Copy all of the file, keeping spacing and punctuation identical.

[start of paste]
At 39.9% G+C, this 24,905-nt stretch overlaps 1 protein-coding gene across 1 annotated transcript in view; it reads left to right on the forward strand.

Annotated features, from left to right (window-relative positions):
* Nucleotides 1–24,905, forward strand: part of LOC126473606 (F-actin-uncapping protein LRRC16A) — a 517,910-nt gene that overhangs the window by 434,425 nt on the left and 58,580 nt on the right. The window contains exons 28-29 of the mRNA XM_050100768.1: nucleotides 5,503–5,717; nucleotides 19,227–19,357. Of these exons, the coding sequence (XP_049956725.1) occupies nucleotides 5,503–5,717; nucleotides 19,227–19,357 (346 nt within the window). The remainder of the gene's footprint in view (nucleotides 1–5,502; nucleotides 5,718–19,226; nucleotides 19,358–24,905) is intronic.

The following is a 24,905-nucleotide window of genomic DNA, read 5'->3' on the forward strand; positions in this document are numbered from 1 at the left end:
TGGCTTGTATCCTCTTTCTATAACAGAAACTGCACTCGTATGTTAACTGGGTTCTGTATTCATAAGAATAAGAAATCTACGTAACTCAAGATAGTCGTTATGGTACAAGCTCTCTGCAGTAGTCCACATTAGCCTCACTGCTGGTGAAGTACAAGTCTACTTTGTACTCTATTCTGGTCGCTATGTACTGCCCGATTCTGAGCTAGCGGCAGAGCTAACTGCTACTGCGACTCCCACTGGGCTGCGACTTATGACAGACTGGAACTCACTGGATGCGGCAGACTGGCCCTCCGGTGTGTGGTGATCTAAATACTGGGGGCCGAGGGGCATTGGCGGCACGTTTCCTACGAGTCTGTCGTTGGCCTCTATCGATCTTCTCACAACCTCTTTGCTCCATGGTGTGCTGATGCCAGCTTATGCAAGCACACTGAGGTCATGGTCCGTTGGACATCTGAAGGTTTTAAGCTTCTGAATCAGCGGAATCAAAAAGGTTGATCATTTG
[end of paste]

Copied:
At 39.9% G+C, this 24,905-nt stretch overlaps 1 protein-coding gene across 1 annotated transcript in view; it reads left to right on the forward strand.

Annotated features, from left to right (window-relative positions):
* Nucleotides 1–24,905, forward strand: part of LOC126473606 (F-actin-uncapping protein LRRC16A) — a 517,910-nt gene that overhangs the window by 434,425 nt on the left and 58,580 nt on the right. The window contains exons 28-29 of the mRNA XM_050100768.1: nucleotides 5,503–5,717; nucleotides 19,227–19,357. Of these exons, the coding sequence (XP_049956725.1) occupies nucleotides 5,503–5,717; nucleotides 19,227–19,357 (346 nt within the window). The remainder of the gene's footprint in view (nucleotides 1–5,502; nucleotides 5,718–19,226; nucleotides 19,358–24,905) is intronic.

The following is a 24,905-nucleotide window of genomic DNA, read 5'->3' on the forward strand; positions in this document are numbered from 1 at the left end:
TGGCTTGTATCCTCTTTCTATAACAGAAACTGCACTCGTATGTTAACTGGGTTCTGTATTCATAAGAATAAGAAATCTACGTAACTCAAGATAGTCGTTATGGTACAAGCTCTCTGCAGTAGTCCACATTAGCCTCACTGCTGGTGAAGTACAAGTCTACTTTGTACTCTATTCTGGTCGCTATGTACTGCCCGATTCTGAGCTAGCGGCAGAGCTAACTGCTACTGCGACTCCCACTGGGCTGCGACTTATGACAGACTGGAACTCACTGGATGCGGCAGACTGGCCCTCCGGTGTGTGGTGATCTAAATACTGGGGGCCGAGGGGCATTGGCGGCACGTTTCCTACGAGTCTGTCGTTGGCCTCTATCGATCTTCTCACAACCTCTTTGCTCCATGGTGTGCTGATGCCAGCTTATGCAAGCACACTGAGGTCATGGTCCGTTGGACATCTGAAGGTTTTAAGCTTCTGAATCAGCGGAATCAAAAAGGTTGATCATTTG